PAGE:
In 2013, Edward Snowden was an IT systems expert working under contract for the National Security Agency when he traveled to Hong Kong to provide three journalists with thousands of top-secret documents about U.S. intelligence agencies' surveillance of American citizens.
Shane Harris, an author and journalist who covers intelligence, surveillance and cybersecurity for a number of publications, says that the revelations about the NSA from Edward Snowden are nothing new, and that such programs have a significant recent history in the United States.
ProPublica investigative reporter Peter Maass says that cellphone companies monitor where we are, who we call, what we buy -- and often provide it to law enforcement when requested. "They are collecting a heck of a lot more information than we expect them to be collecting about us," he tells Fresh Air.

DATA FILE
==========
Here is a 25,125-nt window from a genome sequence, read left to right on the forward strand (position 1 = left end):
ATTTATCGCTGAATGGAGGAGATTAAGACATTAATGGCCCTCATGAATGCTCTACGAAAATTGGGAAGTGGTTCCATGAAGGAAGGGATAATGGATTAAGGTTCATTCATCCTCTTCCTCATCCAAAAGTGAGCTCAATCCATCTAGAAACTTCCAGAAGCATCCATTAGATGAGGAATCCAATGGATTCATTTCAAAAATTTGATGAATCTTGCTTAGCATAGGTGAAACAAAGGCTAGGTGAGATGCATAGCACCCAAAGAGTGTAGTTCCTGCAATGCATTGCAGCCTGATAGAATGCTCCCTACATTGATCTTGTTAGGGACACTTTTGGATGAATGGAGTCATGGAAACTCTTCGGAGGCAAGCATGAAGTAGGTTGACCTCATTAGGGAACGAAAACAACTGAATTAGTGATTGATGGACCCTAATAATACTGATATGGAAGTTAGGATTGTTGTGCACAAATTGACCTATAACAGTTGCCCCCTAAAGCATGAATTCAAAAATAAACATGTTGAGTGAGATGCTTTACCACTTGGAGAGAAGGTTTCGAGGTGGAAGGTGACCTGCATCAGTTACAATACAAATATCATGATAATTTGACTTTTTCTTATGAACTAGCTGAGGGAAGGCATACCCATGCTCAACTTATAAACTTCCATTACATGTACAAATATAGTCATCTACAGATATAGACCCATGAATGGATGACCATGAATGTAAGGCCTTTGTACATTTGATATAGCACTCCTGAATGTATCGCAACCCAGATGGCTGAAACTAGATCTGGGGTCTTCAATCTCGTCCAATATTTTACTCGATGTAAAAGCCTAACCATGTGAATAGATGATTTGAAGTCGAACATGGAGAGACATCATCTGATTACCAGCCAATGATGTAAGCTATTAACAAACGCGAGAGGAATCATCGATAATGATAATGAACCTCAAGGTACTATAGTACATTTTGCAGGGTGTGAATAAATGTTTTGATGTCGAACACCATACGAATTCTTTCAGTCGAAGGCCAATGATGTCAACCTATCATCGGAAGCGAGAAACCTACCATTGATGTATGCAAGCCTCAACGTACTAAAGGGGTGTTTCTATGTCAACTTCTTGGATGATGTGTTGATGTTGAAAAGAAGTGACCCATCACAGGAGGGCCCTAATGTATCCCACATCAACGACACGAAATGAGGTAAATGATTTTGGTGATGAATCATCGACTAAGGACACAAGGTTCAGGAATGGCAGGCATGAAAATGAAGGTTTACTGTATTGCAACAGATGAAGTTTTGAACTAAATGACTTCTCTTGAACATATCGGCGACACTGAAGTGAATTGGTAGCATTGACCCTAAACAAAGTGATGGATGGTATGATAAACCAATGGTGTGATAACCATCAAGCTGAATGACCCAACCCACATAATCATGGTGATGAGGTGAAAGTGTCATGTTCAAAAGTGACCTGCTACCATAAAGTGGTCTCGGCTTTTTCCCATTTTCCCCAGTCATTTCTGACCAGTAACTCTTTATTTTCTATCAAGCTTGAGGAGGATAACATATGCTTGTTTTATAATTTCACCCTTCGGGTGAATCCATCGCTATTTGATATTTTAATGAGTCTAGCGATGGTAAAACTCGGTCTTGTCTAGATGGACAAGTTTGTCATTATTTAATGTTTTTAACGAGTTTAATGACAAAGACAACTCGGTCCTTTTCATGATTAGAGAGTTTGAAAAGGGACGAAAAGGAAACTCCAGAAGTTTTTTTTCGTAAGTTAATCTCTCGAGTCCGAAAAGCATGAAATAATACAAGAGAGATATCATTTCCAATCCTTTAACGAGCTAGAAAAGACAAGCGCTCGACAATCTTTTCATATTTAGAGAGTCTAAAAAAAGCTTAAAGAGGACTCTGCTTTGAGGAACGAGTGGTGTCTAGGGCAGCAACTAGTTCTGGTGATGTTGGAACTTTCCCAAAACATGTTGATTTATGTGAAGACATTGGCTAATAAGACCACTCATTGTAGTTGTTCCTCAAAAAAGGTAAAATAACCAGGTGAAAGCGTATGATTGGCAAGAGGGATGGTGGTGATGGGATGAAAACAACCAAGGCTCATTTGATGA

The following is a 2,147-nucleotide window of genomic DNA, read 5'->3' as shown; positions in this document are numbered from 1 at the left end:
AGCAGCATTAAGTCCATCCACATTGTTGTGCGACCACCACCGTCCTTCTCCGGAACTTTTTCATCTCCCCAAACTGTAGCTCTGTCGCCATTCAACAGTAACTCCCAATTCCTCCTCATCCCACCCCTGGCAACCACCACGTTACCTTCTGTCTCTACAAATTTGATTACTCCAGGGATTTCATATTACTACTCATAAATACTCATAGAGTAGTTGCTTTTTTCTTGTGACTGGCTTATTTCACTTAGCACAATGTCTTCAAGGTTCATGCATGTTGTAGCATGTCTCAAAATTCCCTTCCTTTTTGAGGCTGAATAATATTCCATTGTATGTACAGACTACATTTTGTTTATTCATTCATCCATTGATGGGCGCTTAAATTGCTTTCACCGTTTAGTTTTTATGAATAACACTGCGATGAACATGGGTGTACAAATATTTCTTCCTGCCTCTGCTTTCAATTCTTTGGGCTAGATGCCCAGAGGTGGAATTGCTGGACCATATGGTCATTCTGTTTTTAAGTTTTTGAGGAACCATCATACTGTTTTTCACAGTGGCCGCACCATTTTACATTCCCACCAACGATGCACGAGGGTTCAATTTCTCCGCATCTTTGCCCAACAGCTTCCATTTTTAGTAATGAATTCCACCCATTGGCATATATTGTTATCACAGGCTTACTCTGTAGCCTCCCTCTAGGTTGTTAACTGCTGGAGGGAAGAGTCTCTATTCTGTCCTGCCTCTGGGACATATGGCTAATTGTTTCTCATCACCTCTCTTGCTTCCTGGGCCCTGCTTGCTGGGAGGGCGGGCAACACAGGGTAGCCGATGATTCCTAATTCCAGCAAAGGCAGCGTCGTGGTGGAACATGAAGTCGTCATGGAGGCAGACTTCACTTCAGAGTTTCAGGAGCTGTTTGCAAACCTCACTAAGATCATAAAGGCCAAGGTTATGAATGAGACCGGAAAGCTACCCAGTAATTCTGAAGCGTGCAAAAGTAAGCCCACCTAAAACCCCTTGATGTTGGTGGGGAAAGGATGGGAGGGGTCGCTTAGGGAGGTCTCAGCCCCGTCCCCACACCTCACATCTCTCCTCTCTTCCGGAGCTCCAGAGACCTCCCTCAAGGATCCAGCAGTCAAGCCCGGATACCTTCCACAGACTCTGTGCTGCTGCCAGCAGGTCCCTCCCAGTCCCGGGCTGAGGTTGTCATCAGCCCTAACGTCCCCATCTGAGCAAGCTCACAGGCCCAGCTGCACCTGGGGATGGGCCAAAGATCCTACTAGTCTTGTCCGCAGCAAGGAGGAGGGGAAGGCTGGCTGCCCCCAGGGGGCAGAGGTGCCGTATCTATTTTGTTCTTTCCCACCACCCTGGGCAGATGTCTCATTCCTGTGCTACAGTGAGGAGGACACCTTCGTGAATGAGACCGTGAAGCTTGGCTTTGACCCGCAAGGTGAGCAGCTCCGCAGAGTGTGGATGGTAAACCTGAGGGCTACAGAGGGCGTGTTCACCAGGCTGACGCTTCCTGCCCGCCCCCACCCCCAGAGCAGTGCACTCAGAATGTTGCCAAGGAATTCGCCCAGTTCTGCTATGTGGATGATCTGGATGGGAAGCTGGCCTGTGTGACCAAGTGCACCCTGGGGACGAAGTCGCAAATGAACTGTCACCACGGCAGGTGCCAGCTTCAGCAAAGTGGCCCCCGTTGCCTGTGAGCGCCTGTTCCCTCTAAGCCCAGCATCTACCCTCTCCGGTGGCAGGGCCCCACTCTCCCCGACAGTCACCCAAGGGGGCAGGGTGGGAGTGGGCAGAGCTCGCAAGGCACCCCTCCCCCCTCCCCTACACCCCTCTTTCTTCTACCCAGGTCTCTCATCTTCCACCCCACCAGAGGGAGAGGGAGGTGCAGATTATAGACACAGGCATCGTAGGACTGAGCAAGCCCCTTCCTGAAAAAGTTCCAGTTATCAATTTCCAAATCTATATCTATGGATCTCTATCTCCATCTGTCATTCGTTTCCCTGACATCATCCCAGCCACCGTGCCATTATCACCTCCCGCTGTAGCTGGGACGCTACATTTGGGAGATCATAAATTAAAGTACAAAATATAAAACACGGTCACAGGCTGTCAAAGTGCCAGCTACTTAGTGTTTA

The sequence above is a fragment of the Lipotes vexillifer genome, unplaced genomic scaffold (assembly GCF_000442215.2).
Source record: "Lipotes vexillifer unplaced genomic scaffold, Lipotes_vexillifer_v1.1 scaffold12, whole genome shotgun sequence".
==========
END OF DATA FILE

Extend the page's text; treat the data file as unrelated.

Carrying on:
Parents should be paying very close attention to the digital media their children are using, says child advocate James Steyer. "Young people in particular often self-reveal before they self-reflect," he says. "There is no eraser button today for youthful indiscretion."
Nearly all of the most commonly visited websites install invisible tracking software on your computer so the information can be sold to advertisers. Julia Angwin, who recently led a team of Wall Street Journal reporters investigating the practice, explains what companies do with the information -- and how you can protect your privacy online.